Huedin
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Huedin
Huedin
Bánffyhunyad
View of Huedin
View of Huedin
Flag of Huedin
Coat of arms of Huedin
Location in Cluj County
Location in Cluj County
Huedin is located in Romania
Huedin
Huedin
Location in Romania
Coordinates: 46°52?12?N 23°1?48?E / 46.87000°N 23.03000°E / 46.87000; 23.03000Coordinates: 46°52?12?N 23°1?48?E / 46.87000°N 23.03000°E / 46.87000; 23.03000
CountryRomania
CountyCluj
Government
 o Mayor (2020–2024) Mircea Moro?an[1] (PNL)
Area
61.24 km2 (23.64 sq mi)
Elevation
556 m (1,824 ft)
Population
(2011)[2]
9,346
 o Density150/km2 (400/sq mi)
Time zoneEET/EEST (UTC+2/+3)
Postal code
405400
Area code+40 x64
Vehicle reg.CJ
Websitewww.primariahuedin.ro

Huedin (Hungarian: Bánffyhunyad, Hungarian pronunciation: ['ba:nfihud] ; German: Heynod; Yiddish: or ‎) is a town in Cluj County, Transylvania, Romania.

Huedin is located at the northern edge of the Apuseni Mountains. It is surrounded by the villages of Near?ova, Domo?u, Horlacea and others. The town administers one village, Bic?latu (Magyarbikal). Lately, Huedin has started to be known for its ecotourism initiatives.

Population

The 2011 (census data) of the town's population counted 9,346 people, of which 59.32% were ethnic Romanians, 28.88% ethnic Hungarians and 11.45% ethnic Roma.[3]

History

The town of Huedin was founded in the Middle Ages. From 1330 up until 1848, the landlords of the town were the Bánffy family (see the town's Hungarian name of Bánffyhunyad). The town was part of the Kingdom of Hungary. In 1526, Huedin became part of the Principality of Transylvania and, until 1867, of the Grand Duchy of Transylvania.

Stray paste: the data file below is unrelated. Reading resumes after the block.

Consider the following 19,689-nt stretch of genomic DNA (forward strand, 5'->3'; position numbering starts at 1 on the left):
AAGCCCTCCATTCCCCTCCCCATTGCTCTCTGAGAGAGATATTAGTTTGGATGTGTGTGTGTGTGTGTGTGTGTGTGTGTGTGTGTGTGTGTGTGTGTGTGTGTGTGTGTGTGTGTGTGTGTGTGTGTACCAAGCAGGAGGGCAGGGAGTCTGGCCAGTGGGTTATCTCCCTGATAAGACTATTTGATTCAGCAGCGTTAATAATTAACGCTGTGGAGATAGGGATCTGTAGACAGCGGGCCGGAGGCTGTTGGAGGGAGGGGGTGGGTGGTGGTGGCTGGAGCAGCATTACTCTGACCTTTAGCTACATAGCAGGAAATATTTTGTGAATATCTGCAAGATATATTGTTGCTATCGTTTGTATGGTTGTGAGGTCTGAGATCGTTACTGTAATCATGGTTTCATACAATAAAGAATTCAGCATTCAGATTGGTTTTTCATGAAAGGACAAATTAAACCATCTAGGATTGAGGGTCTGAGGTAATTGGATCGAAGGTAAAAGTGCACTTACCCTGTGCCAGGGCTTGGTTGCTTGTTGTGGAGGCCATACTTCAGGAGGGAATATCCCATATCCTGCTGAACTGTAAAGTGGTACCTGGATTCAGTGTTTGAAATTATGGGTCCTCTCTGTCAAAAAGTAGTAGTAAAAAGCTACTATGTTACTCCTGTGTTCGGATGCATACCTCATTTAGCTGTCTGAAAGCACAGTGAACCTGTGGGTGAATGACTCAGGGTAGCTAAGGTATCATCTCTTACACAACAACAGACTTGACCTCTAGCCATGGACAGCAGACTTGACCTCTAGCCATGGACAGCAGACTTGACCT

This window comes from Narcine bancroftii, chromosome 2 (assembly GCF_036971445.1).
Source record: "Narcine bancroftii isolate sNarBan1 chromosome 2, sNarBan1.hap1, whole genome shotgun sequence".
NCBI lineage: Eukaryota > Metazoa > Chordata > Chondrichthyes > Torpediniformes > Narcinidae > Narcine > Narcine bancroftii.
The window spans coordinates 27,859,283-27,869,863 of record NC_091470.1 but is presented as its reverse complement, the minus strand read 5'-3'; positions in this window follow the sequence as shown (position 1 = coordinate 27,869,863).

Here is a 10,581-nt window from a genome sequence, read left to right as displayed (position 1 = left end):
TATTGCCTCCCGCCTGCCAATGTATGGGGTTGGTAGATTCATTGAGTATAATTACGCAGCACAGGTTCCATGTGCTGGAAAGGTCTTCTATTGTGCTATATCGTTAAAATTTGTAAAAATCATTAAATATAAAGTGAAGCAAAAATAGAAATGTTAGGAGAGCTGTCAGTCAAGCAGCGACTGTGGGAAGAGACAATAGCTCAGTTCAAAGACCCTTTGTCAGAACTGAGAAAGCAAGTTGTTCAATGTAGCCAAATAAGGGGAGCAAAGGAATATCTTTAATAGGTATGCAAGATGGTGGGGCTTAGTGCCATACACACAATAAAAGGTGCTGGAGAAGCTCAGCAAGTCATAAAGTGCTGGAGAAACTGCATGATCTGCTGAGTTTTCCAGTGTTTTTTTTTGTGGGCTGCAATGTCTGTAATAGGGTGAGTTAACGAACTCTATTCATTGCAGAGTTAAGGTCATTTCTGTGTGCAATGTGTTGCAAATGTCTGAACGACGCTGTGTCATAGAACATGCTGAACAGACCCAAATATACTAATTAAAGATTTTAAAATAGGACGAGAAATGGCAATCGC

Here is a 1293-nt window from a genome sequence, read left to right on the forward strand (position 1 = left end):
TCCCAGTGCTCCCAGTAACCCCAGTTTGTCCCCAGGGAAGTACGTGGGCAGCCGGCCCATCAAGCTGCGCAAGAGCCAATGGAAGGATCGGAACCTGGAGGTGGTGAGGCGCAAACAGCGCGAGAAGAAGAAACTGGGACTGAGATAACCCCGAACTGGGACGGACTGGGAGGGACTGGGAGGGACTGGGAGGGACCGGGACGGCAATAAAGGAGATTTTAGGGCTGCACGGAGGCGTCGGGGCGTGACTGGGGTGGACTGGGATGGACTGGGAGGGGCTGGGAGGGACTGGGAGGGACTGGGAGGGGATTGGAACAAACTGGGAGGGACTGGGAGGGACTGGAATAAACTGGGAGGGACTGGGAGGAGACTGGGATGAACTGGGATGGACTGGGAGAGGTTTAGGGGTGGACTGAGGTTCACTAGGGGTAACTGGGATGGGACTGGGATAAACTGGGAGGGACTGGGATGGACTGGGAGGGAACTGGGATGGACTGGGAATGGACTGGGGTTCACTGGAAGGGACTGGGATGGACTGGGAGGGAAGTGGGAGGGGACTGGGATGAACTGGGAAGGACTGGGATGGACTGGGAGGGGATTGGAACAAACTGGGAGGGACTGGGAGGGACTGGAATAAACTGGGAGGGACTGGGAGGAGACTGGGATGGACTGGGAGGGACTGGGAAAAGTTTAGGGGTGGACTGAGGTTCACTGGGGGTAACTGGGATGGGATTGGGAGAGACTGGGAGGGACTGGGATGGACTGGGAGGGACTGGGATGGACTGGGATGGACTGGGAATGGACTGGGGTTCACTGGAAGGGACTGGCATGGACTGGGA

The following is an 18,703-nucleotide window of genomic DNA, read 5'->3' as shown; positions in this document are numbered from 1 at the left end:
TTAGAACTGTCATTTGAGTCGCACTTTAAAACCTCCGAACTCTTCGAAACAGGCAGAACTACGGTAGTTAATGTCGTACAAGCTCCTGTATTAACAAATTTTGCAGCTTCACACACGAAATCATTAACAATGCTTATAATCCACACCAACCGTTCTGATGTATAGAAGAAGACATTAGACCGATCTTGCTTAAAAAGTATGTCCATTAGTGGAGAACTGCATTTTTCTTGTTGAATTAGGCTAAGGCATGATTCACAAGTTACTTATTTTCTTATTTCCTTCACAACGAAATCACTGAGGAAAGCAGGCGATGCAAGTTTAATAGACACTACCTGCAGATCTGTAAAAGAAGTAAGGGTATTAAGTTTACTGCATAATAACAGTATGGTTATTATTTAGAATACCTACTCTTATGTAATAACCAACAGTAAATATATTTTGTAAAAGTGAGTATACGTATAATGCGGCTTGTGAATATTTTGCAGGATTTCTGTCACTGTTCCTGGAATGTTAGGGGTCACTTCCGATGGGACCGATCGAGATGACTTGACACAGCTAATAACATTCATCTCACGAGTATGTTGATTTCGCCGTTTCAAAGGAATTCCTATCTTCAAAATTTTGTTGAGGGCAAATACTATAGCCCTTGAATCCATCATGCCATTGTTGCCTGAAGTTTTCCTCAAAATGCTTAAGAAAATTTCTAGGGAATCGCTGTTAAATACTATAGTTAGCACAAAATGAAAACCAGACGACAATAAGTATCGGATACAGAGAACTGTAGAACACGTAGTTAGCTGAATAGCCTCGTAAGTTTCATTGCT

The town boasts a strong historical Hungarian heritage. On September 26, 1895, Emperor Franz Joseph visited Bánffyhunyad following the end of Hungarian Army manoeuvres in Transylvania and was given an enthusiastic welcome by the townspeople, who built an arch decorated with the region's flowers and plants for the occasion.[4] In 1910, the town's population was 5,194, of whom 90.5% spoke Hungarian. At that time, 57.5% were Calvinist, 20.7% Jewish, and 10% Roman Catholic. From 1918 to 1940, the town was part of Romania. From 1940 to 1944, it was again part of Hungary, due to the Second Vienna Award. The town is home to a 13th-century Gothic Reformed Church.

Natives

Accessibility

The town is accessible by CFR trains from Cluj-Napoca and other cities, such as Oradea, Timi?oara, Satu Mare, Bra?ov, Ploie?ti, Bucharest, and Budapest. Huedin also lies on the line connecting Budapest to Oradea and Cluj-Napoca.

Images

Notes

  1. ^ "Results of the 2020 local elections". Central Electoral Bureau. Retrieved 2021.
  2. ^ "Popula?ia stabil? pe jude?e, municipii, ora?e ?i localit?ti componenete la RPL_2011" (in Romanian). National Institute of Statistics. Retrieved 2014.
  3. ^ (in Romanian) Popula?ia stabil? dup? etnie - jude?e, municipii, ora?e, comune, National Institute of Statistics; accessed July 15, 2015
  4. ^ Hubmann, Franz, & Wheatcroft, Andrew (editor) (1972). The Habsburg Empire, 1840-1916. London: Routledge & Paul. pp. 292-3. ISBN 0-7100-7230-9.CS1 maint: multiple names: authors list (link) CS1 maint: extra text: authors list (link)

External links


  This article uses material from the Wikipedia page available here. It is released under the Creative Commons Attribution-Share-Alike License 3.0.

Huedin
 



 



 
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